Families of Missing Vets Seek Answers

POW*MIA Emblem | Image by OGI75/Shutterstock

Hundreds of families came to Dallas on Saturday, hoping to learn the fate of their loved ones who disappeared while serving in the military and remain missing.

More than 81,500 American soldiers went missing during their service and have not been found, according to the Defense POW/MIA Accounting Agency (DPAA), an agency within the Department of Defense (DOD) whose mission is to “provide the fullest possible accounting” of missing military personnel to their families.

From Texas alone, more than 4,100 soldiers remain unaccounted for, as far back as World War II, reported NBC 5 DFW.

The more than 200 families from Texas and surrounding states gathered as the DPAA shared the accounts of soldiers whose records have been recently recovered and updated families on the cases of their relatives that are still being researched.

“It’s very complicated,” DPAA Director Kelly McKeague told NBC 5. “Many of these missing have been gone for 80 years in the case of World War II.”

“It begins with historical analysis and research, transitioning to hopefully a field recovery, and then hopefully an identification forensically in one of two laboratories,” he continued.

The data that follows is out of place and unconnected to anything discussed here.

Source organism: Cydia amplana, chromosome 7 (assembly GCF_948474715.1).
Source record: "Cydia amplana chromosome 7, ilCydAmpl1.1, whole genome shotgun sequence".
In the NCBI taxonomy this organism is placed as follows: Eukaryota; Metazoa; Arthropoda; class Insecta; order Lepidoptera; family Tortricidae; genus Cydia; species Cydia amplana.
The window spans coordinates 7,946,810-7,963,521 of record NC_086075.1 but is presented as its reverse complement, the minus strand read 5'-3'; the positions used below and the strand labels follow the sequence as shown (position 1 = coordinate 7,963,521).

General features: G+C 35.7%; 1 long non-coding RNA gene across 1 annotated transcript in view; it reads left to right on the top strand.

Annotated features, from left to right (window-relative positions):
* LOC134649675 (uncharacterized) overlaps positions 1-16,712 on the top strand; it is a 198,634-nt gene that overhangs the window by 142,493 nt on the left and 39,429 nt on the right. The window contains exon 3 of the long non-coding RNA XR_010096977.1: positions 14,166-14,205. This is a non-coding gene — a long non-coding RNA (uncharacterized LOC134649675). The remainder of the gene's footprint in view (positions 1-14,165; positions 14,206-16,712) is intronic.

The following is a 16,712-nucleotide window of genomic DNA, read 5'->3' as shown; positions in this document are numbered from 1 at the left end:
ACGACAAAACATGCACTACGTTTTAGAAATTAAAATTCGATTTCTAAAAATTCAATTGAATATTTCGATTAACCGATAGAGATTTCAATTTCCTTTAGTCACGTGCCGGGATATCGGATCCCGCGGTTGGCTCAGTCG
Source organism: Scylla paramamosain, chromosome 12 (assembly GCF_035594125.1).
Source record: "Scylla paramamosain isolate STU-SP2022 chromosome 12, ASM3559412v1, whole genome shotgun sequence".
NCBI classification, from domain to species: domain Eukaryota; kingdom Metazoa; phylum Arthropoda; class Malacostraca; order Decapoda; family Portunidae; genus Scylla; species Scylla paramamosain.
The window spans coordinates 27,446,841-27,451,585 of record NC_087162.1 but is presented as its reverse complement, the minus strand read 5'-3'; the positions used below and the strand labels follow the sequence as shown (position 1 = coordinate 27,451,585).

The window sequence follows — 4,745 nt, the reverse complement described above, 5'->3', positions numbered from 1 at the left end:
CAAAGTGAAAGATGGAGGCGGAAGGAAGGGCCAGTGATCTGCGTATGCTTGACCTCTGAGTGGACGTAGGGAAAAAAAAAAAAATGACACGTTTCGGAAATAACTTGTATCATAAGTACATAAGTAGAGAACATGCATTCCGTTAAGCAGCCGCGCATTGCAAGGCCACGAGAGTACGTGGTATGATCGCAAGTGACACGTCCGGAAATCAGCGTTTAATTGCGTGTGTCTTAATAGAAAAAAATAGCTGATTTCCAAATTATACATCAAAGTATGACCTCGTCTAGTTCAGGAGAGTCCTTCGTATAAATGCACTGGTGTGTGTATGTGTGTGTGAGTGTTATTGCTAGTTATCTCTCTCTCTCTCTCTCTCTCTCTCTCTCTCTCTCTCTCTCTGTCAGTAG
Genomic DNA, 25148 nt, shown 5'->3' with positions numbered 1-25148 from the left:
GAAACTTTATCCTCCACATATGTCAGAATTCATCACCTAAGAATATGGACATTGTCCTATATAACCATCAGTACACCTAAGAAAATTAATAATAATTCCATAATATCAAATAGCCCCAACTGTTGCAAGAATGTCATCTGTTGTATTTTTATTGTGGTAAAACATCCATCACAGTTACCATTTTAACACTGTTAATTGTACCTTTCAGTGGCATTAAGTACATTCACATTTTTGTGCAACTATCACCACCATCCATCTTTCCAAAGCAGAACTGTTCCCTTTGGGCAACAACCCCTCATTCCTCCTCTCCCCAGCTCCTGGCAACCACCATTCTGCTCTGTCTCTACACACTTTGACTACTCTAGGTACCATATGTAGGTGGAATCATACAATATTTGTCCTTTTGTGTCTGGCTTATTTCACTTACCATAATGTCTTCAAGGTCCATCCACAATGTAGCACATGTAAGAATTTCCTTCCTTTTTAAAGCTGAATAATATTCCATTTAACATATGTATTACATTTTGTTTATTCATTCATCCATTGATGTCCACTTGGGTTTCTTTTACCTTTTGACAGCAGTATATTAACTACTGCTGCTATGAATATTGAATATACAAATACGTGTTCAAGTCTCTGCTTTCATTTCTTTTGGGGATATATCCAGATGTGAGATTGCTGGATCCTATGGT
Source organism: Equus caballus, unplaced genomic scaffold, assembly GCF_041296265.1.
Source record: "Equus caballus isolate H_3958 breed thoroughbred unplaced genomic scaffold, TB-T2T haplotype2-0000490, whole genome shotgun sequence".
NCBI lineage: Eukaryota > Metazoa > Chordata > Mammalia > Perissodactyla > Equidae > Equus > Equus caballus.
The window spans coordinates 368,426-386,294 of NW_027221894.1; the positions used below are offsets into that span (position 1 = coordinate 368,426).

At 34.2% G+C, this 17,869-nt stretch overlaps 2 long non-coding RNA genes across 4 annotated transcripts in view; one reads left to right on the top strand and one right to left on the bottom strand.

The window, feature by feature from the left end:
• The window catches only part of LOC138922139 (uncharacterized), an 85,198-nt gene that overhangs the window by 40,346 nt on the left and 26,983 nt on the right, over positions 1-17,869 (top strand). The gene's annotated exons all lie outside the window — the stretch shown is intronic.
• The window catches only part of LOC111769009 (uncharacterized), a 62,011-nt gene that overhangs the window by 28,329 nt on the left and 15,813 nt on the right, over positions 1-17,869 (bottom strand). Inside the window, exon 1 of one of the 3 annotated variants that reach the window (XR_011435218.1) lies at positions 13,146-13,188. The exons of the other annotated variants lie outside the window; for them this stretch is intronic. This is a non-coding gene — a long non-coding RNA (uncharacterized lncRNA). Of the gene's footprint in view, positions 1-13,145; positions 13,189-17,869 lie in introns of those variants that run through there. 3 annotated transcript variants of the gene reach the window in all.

“We are one of the few countries that do this,” McKeague added. “It defines us as a country that here we are decades later, still searching, still finding, simply because we have a sacred obligation that these men and women sacrifice their lives for our freedoms today, that we owe it to them and their families that if we can do anything humanly possible to bring them home, it’s our responsibility, our moral imperative.”

One person the DPAA is helping is Heather O’Kane, whose great-uncle, Beauron O’Kane, served in World War II.

Beauron served as a gunner in the Navy and was just 19 years old when he was shot down in Singapore. Beauron and 11 crew members with him that day remain missing.

“It’s been 78 years,” Heather O’Kane said. “My grandmother’s 91, and she’s the last living family member that knew him personally. Getting to have that closure for her would just mean so much to our family.”

O’Kane said her family is in “constant communication” with the DPAA.

“We have family meetings with them,” she continued, according to NBC 5. “Once or twice a year, we also email them about updates. They’ve been really great.”

The Dallas Express reached out to the DPAA for additional information but did not receive a response by the publication deadline.

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